The audience’s participation also includes when Louis looks at the camera. It seems like that’s something from the installation.

Yeah, there’s a direct challenge, no? Between you and the actor. This helps, because usually when you look at the camera in films, you are taken out of the film because it’s shocking, you’re in this make believe status and then suddenly it disappears. Like Persona, the Brechtian style that’s done on purpose. Here, I don’t know why, probably because you are in the centre of the action and all the time part of this, always in the room as a spectator and part of the plot, so paradoxically when Jean-Pierre looks at the camera in a very strange way this happens very quickly, you feel that you are more inside the film than normally when actors look at the camera. It’s because you really feel so close to him, it’s as if the film is a dialogue with you all the time as a spectator – it was done for you. This idea to keep it long, it was not disturbing. It’s mysterious, there’s some mystery and it’s magical maybe, but it’s not disturbing in an aggressive way. No, it’s the opposite, it’s embracing, it embraces you. Even if it is aggressive from a character point-of-view, he is very upset because of dying and aggressive against everybody, the way he looks at the camera shows that he’s in a violent mood. It works strangely.

I was told by Nacho Vigalondo that you are a big fan of Julio Iglesias.

We are great fans of him and there are a lot of beautiful stories about him. Even Andy Warhol has a beautiful, I don’t know if it’s in ’84 in the diaries of Andy Warhol, they go to a New Year’s Eve party. They said that Julio Iglesias is hosting a party, maybe they would go there, the Andy Warhol troupe. They have to get in and the entrance is $1000. They think it must be a non-profit or something like that, but they get in and they discover, in fact, that it’s not non-profit. It’s for Julio Iglesias! They give you a keychain and it said, “Julio Iglesias New Year’s Party 1984.” This was the present! That’s all. Then say that Julio Iglesias appears and says, “I cannot avoid it – I love you. We are like a family,” blah blah blah, “This is very special, I am very happy to have you here.” For people who paid $1000 to get in! It’s very crazy. He said in an interview, “The thing I love most in life is women, red wine, and the mix of races.” He said, “All Spaniards should have two or three houses.” In an interview! It’s a strange mix of a child and a very honest man, because he’s very honest always with what he says, he’s very natural and a good guy. But it’s… I don’t know. “Don Quixote, I read it every day, I know the book by memory.” That’s fucking crazy. The father was incredible, he was also… He had a son when he was in his eighties. But for real, not artificial or whatever. With his wife, in fact. He was dead before the kid was born. He was maybe even ninety, I can’t remember. It’s a family of crazy people. They were right-wing traditionally or conservative, but the father said, “Right-wing? Me? I was the first guy to perform an abortion in Spain.” He was a doctor. “In Franco times. I am right-wing? I am more left-wing then any of you…” Things like this, very crazy always. With Nacho we love to talk about him.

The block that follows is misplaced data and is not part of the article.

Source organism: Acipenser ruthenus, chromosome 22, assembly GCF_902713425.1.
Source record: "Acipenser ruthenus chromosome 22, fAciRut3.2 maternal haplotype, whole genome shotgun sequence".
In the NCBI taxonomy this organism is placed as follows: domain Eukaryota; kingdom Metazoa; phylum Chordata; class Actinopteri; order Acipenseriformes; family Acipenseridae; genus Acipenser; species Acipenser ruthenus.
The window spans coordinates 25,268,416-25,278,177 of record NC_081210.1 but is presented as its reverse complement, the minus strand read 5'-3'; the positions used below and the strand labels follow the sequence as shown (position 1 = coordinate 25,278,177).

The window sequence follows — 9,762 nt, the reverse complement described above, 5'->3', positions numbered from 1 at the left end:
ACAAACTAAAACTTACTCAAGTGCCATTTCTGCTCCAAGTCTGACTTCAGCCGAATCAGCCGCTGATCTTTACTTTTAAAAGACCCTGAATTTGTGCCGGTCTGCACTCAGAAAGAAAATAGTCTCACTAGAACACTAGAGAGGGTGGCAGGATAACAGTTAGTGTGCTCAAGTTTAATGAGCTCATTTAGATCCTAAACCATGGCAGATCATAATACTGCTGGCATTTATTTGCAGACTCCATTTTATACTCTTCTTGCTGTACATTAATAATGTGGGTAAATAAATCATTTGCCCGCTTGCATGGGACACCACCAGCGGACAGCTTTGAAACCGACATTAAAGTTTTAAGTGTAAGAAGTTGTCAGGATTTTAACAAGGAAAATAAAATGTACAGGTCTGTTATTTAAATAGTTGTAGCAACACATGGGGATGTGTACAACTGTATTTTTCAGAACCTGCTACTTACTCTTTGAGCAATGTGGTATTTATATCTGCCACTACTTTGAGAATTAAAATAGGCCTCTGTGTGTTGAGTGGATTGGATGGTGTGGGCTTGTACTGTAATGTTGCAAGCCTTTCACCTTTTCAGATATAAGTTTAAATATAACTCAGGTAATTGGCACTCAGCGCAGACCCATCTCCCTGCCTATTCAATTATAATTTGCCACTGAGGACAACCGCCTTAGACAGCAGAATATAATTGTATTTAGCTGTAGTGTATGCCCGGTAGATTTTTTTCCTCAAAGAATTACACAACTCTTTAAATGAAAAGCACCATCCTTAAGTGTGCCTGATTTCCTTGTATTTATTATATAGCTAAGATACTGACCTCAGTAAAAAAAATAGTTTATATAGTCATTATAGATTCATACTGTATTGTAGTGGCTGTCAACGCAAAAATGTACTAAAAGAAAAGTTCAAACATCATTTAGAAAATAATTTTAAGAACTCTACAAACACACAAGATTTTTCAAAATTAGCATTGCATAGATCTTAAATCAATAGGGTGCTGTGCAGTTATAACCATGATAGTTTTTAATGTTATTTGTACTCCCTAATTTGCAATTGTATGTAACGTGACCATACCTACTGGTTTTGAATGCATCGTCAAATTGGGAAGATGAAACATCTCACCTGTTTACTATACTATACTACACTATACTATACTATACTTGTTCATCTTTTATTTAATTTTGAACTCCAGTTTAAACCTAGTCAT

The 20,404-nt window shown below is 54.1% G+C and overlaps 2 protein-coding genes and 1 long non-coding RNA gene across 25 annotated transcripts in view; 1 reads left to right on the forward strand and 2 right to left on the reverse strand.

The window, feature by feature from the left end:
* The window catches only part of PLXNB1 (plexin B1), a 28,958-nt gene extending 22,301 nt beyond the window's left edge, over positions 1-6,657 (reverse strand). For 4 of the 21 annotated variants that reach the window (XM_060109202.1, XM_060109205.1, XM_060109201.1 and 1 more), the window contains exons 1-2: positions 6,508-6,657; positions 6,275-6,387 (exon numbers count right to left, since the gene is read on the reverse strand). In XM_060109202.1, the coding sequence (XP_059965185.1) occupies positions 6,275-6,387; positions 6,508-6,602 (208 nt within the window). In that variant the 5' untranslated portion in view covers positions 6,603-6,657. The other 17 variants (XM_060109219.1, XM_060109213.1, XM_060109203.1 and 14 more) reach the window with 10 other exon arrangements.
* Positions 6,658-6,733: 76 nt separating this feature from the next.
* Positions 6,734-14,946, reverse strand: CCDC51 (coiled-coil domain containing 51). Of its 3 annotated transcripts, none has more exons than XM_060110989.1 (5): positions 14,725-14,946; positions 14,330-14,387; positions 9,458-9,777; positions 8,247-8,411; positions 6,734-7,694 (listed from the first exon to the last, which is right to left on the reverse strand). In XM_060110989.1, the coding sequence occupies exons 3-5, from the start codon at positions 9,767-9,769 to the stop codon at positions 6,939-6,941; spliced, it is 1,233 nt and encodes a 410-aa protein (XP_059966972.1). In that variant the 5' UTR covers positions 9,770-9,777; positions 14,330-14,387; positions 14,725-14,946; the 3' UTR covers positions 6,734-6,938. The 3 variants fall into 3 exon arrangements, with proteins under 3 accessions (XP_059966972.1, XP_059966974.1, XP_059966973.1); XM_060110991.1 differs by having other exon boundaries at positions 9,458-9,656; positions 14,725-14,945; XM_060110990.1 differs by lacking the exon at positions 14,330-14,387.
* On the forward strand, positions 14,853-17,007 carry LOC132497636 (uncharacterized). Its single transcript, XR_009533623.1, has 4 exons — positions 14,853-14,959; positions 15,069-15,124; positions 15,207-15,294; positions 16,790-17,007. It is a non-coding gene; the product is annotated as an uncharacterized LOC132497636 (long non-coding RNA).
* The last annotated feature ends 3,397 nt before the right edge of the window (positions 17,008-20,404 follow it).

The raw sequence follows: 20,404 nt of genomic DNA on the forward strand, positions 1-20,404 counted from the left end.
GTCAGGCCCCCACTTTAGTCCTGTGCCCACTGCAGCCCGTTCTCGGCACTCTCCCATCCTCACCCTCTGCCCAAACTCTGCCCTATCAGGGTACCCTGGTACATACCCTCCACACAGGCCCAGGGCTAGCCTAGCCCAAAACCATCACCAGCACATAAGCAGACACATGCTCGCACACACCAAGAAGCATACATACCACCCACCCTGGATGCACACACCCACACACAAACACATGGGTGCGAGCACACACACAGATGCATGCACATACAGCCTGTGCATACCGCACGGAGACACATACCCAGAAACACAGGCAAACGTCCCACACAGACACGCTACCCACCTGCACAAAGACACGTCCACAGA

You also mentioned the other day that you studied experimental literature, what was it that stood out to you about it?

It’s the same with cinema. When we were studying there in University with friends, looking at for example the nouveau roman or postmodern fiction in the U.S., we are really obsessed with the idea that this was the only possible heritage to do these kinds of things. These were the people that were trying to be the Proust, Joyce, Rimbaud, Kafka, trying to be serious in the ’60s. There was no other choice of dealing with literature if it was not trying to find new ways, new formalist ways – I would not put it as experimental, but for me it was the only possible way to deal with literature in a serious way. You cannot come back and be like Charles Dickens again after Proust, Joyce, Faulkner – how can we deal with classic narrative literature? You can deal with it, but the most radical, most experimental, this extreme formalist approach was the only valid expression. To be, at the same time, yourself with your own style, but to be part of a serious heritage. Then this evolved in different ways – even in the classical or apparently classical form, you can be very modern, Coetzee for example. Apparently the form is quite conventional, not so challenging, but okay there are more things that incite this apparent classical form are really new. For me it was very important to at least to know that I would never make a conventional or classical movie, I cannot go back. Life is the opposite, it’s not this path of being experimental and every time becoming more conservative. I come from the Surrealists, like Dali and all these people, they were all the time more crazy, you know? More risky, more challenging.